Nanostructured organic pn junctions towards 3D photovoltaics
Martens, T × Munters, T Goris, L D'Haen, J Schouteden, Koen D'Olieslaeger, M Lutsen, L Van Der Zande, D Geens, W Poortmans, J De Schepper, L Manca, JV #
Applied Physics A, Materials Science & Processing vol:79 issue:1 pages:27-30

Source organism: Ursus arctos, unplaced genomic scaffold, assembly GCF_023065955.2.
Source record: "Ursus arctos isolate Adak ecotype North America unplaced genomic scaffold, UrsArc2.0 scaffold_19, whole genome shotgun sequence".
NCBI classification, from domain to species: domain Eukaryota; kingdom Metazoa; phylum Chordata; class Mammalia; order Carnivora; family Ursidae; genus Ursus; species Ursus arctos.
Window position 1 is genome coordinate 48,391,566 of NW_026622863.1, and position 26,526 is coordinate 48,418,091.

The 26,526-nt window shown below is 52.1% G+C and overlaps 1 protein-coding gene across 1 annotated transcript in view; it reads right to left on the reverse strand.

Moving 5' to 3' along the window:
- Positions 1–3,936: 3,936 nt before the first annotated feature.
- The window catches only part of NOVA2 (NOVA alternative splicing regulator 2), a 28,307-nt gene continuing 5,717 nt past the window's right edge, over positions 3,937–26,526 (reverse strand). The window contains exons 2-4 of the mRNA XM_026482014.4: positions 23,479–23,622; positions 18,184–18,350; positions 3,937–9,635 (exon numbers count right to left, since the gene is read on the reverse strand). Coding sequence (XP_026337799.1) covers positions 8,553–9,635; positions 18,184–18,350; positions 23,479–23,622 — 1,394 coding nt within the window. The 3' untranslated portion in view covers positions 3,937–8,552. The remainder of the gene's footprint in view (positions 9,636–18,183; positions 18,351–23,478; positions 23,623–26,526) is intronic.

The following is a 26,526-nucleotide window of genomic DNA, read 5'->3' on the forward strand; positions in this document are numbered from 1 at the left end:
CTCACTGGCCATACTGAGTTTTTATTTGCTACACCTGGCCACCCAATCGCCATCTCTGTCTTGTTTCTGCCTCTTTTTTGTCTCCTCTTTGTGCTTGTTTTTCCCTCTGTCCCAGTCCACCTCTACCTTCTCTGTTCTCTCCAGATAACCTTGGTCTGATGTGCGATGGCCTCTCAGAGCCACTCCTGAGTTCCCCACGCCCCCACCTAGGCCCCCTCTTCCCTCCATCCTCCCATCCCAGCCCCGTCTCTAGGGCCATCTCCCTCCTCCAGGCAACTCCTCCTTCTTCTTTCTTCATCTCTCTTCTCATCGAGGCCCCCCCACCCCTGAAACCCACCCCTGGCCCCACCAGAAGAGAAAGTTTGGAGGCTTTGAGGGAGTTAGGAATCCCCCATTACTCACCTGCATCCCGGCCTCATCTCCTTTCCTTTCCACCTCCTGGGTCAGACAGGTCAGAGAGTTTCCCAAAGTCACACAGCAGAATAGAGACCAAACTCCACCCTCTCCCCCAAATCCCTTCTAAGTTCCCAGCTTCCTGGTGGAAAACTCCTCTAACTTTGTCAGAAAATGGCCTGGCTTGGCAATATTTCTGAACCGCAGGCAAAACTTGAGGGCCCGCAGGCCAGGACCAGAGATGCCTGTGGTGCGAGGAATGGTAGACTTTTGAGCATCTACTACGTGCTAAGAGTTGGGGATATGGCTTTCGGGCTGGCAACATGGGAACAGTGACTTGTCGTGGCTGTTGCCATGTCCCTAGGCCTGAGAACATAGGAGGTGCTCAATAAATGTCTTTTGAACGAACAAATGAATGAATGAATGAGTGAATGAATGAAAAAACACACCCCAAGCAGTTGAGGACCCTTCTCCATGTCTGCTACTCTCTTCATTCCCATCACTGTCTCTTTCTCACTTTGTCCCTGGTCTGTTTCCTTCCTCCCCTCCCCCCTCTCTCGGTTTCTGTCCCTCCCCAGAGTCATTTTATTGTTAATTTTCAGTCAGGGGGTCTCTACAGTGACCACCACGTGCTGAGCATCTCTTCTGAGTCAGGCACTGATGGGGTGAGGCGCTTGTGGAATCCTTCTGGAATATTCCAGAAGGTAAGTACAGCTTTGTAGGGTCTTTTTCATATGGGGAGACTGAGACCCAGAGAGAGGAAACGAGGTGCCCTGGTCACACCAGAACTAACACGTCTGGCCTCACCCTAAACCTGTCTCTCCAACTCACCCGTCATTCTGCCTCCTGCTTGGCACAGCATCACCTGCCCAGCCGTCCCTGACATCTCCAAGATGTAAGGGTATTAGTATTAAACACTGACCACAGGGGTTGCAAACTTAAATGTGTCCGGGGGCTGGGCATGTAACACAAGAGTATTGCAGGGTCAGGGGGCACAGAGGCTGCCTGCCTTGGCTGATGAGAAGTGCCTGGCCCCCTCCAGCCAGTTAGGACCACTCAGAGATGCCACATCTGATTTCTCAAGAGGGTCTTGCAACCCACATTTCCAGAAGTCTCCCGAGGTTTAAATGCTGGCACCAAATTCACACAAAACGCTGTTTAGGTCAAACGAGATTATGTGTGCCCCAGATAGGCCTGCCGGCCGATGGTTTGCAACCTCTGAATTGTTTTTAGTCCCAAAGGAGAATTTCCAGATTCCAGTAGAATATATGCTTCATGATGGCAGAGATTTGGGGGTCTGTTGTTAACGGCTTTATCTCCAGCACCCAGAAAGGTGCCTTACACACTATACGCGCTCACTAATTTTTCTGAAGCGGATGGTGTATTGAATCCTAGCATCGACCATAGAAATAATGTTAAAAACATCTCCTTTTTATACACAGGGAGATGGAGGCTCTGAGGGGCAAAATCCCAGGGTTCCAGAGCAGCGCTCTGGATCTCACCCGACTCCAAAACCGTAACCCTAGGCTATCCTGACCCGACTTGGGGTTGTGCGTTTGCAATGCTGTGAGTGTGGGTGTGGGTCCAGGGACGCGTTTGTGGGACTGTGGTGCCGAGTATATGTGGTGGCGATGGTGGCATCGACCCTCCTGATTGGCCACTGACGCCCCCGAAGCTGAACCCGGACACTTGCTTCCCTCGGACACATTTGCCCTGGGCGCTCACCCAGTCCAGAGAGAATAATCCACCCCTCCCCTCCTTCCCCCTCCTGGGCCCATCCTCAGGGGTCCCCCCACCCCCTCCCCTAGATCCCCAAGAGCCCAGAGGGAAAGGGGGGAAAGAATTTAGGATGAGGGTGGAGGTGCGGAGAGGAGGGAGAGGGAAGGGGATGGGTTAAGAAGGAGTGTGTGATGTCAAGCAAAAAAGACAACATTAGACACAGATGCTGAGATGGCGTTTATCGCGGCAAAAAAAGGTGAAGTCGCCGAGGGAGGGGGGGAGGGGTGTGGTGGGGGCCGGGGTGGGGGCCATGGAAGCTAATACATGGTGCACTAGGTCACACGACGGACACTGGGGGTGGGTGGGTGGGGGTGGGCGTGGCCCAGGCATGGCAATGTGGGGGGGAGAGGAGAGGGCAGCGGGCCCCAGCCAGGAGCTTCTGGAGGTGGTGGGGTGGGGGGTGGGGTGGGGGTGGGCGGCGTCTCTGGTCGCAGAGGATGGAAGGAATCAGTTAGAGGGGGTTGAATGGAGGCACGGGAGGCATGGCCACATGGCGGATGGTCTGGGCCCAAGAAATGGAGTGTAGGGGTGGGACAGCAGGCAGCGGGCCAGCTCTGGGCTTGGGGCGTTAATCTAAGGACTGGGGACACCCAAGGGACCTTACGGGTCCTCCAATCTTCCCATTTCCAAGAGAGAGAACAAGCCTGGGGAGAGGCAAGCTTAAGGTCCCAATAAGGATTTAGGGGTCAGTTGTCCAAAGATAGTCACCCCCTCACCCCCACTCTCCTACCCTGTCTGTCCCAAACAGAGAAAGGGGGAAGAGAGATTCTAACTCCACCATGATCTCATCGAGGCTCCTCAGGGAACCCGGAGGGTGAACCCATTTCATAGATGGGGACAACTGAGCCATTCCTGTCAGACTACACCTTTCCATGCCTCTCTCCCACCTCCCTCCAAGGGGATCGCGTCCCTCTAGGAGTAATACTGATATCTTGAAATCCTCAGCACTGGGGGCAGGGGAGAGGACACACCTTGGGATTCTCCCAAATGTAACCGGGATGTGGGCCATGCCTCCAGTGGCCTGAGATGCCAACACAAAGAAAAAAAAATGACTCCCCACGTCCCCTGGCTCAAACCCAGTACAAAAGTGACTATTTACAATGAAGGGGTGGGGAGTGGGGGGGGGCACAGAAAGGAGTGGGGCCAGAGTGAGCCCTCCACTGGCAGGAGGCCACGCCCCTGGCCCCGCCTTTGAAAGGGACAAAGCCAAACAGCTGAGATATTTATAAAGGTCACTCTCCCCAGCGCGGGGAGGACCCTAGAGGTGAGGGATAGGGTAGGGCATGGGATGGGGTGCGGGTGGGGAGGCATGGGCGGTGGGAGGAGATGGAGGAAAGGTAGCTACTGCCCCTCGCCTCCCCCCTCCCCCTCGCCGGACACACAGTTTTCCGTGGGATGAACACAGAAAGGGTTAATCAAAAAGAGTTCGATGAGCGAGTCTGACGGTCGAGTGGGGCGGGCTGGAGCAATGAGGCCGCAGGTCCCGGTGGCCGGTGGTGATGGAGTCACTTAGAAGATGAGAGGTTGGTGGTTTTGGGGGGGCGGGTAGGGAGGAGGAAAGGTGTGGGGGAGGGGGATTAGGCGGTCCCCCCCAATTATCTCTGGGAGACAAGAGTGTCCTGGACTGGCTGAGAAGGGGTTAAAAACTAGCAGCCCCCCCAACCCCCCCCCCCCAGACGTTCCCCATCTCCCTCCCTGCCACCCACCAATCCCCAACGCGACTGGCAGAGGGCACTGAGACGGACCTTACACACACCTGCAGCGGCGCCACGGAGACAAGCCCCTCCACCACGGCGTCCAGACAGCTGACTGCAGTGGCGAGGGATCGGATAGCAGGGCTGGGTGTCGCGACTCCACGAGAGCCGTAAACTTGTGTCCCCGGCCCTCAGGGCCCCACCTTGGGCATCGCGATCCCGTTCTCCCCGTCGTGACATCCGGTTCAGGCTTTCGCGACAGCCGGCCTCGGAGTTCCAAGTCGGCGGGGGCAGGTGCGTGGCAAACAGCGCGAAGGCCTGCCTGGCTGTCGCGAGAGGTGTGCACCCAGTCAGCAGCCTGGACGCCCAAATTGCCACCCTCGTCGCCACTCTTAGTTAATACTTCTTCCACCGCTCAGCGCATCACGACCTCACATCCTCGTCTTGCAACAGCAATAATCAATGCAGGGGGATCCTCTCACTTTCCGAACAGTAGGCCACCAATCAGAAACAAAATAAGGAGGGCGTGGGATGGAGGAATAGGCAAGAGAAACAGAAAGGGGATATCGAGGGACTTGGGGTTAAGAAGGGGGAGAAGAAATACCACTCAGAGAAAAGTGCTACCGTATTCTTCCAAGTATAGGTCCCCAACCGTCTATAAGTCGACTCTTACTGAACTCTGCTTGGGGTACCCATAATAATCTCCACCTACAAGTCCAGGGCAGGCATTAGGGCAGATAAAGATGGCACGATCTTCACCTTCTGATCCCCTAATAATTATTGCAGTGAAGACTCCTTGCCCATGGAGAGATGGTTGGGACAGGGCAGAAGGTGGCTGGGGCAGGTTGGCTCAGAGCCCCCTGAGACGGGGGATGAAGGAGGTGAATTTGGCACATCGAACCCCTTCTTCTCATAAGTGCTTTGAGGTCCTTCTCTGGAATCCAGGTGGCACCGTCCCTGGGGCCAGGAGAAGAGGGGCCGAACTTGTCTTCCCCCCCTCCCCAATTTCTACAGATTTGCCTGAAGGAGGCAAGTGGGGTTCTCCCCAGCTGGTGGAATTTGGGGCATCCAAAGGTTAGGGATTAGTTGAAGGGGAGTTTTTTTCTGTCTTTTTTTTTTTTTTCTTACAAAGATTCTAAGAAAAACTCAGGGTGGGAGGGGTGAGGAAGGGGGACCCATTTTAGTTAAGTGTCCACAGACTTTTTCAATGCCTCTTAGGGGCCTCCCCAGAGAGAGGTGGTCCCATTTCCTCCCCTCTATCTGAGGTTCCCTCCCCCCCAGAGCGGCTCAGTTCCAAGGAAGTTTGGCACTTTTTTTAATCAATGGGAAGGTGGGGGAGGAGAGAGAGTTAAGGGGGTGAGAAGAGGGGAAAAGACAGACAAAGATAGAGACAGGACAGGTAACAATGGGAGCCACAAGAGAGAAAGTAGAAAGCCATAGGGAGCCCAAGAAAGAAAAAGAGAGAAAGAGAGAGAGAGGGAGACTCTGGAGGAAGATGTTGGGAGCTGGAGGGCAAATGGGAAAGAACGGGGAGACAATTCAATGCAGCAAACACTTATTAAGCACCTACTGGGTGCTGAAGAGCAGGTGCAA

The working principle of so-called organic bulk heterojunction solar cells prepared with blends of poly(2-methoxy-5-(3',7'-dimethyl-octyloxy))-p-phenylene vinylene (MDMO-PPV), acting as an electron donor, and (6,6)-phenyl-C-61-butyric-acid methyl ester (PCBM) (a soluble C60 derivative), acting as electron acceptor, is based on the presence of three-dimensional nanostructured pn junctions and percolation paths for charge transport. At high PCBM contents, spontaneous phase separation occurs giving rise to PCBM-rich spherical/ellipsoidal regions (electron transport) embedded in a MDMO-PPV-rich matrix (hole transport). With transmission electron microscopy and scanning probe microscopy techniques it has been demonstrated that the size of the PCBM-rich region depends strongly on the preparation conditions such as solvents and drying conditions. The morphology of the active films in high-performance bulk heterojunction solar cells is characterized by a significantly higher number and a smaller size (nanoscale) of the PCBM-rich regions than for the low-performance cells. This morphology yields both an increase of the useful photoactive volume and an increase of the percolation paths for charge transport. Towards mature and high-performance organic-based three-dimensional photovoltaics, it is clear that besides mastering the electro-optical properties of the constituting materials it also of key importance to control the nanomorphology of the solid-state blends in order to obtain efficient interpenetrating pn networks.